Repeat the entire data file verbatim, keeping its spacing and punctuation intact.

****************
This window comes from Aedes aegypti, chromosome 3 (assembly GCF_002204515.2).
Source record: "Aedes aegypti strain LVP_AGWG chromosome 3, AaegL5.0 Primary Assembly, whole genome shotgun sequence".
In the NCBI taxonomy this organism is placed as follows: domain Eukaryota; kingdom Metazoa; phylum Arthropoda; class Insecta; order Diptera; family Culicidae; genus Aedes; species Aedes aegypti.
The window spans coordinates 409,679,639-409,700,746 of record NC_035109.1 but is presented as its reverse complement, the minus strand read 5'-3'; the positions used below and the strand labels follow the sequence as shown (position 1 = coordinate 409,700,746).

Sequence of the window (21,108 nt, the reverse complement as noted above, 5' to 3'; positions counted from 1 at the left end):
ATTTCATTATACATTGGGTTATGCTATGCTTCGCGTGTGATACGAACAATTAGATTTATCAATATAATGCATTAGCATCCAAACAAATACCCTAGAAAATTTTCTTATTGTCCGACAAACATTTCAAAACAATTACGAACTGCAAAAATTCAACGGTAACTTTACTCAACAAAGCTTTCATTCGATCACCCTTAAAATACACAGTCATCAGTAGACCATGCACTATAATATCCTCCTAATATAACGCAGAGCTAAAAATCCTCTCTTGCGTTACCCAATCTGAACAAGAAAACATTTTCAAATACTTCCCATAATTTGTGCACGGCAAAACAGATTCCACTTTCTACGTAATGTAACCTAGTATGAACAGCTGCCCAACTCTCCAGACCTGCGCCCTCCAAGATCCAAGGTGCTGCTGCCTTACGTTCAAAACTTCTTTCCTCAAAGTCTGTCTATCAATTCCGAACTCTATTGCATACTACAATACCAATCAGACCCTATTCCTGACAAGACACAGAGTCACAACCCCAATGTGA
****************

This window comes from Aedes aegypti, chromosome 3 (assembly GCF_002204515.2).
Source record: "Aedes aegypti strain LVP_AGWG chromosome 3, AaegL5.0 Primary Assembly, whole genome shotgun sequence".
In the NCBI taxonomy this organism is placed as follows: domain Eukaryota; kingdom Metazoa; phylum Arthropoda; class Insecta; order Diptera; family Culicidae; genus Aedes; species Aedes aegypti.
The window spans coordinates 409,679,639-409,700,746 of record NC_035109.1 but is presented as its reverse complement, the minus strand read 5'-3'; the positions used below and the strand labels follow the sequence as shown (position 1 = coordinate 409,700,746).

Sequence of the window (21,108 nt, the reverse complement as noted above, 5' to 3'; positions counted from 1 at the left end):
ATTTCATTATACATTGGGTTATGCTATGCTTCGCGTGTGATACGAACAATTAGATTTATCAATATAATGCATTAGCATCCAAACAAATACCCTAGAAAATTTTCTTATTGTCCGACAAACATTTCAAAACAATTACGAACTGCAAAAATTCAACGGTAACTTTACTCAACAAAGCTTTCATTCGATCACCCTTAAAATACACAGTCATCAGTAGACCATGCACTATAATATCCTCCTAATATAACGCAGAGCTAAAAATCCTCTCTTGCGTTACCCAATCTGAACAAGAAAACATTTTCAAATACTTCCCATAATTTGTGCACGGCAAAACAGATTCCACTTTCTACGTAATGTAACCTAGTATGAACAGCTGCCCAACTCTCCAGACCTGCGCCCTCCAAGATCCAAGGTGCTGCTGCCTTACGTTCAAAACTTCTTTCCTCAAAGTCTGTCTATCAATTCCGAACTCTATTGCATACTACAATACCAATCAGACCCTATTCCTGACAAGACACAGAGTCACAACCCCAATGTGA